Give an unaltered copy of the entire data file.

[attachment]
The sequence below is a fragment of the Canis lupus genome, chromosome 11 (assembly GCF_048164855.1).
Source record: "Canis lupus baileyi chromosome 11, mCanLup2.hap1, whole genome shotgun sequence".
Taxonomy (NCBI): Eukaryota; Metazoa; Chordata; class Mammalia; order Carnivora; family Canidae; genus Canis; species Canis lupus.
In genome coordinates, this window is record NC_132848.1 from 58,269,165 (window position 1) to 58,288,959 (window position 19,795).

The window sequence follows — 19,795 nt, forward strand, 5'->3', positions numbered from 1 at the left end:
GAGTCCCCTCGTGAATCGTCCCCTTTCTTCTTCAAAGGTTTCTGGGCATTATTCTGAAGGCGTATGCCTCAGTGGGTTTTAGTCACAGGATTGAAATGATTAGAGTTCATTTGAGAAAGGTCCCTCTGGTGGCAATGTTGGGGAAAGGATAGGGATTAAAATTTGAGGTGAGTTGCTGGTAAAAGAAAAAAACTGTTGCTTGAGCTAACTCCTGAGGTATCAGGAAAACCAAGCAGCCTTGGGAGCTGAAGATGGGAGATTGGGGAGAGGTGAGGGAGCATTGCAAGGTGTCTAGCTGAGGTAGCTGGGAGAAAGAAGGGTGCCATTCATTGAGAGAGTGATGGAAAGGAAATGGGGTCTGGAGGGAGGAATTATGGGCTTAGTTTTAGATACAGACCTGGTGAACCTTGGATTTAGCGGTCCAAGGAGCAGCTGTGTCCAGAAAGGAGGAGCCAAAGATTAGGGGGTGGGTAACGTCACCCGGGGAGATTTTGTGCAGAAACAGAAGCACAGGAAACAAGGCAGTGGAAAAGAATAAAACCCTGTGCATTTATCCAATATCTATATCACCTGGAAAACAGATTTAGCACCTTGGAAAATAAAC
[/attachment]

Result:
The sequence below is a fragment of the Canis lupus genome, chromosome 11 (assembly GCF_048164855.1).
Source record: "Canis lupus baileyi chromosome 11, mCanLup2.hap1, whole genome shotgun sequence".
Taxonomy (NCBI): Eukaryota; Metazoa; Chordata; class Mammalia; order Carnivora; family Canidae; genus Canis; species Canis lupus.
In genome coordinates, this window is record NC_132848.1 from 58,269,165 (window position 1) to 58,288,959 (window position 19,795).

The window sequence follows — 19,795 nt, forward strand, 5'->3', positions numbered from 1 at the left end:
GAGTCCCCTCGTGAATCGTCCCCTTTCTTCTTCAAAGGTTTCTGGGCATTATTCTGAAGGCGTATGCCTCAGTGGGTTTTAGTCACAGGATTGAAATGATTAGAGTTCATTTGAGAAAGGTCCCTCTGGTGGCAATGTTGGGGAAAGGATAGGGATTAAAATTTGAGGTGAGTTGCTGGTAAAAGAAAAAAACTGTTGCTTGAGCTAACTCCTGAGGTATCAGGAAAACCAAGCAGCCTTGGGAGCTGAAGATGGGAGATTGGGGAGAGGTGAGGGAGCATTGCAAGGTGTCTAGCTGAGGTAGCTGGGAGAAAGAAGGGTGCCATTCATTGAGAGAGTGATGGAAAGGAAATGGGGTCTGGAGGGAGGAATTATGGGCTTAGTTTTAGATACAGACCTGGTGAACCTTGGATTTAGCGGTCCAAGGAGCAGCTGTGTCCAGAAAGGAGGAGCCAAAGATTAGGGGGTGGGTAACGTCACCCGGGGAGATTTTGTGCAGAAACAGAAGCACAGGAAACAAGGCAGTGGAAAAGAATAAAACCCTGTGCATTTATCCAATATCTATATCACCTGGAAAACAGATTTAGCACCTTGGAAAATAAAC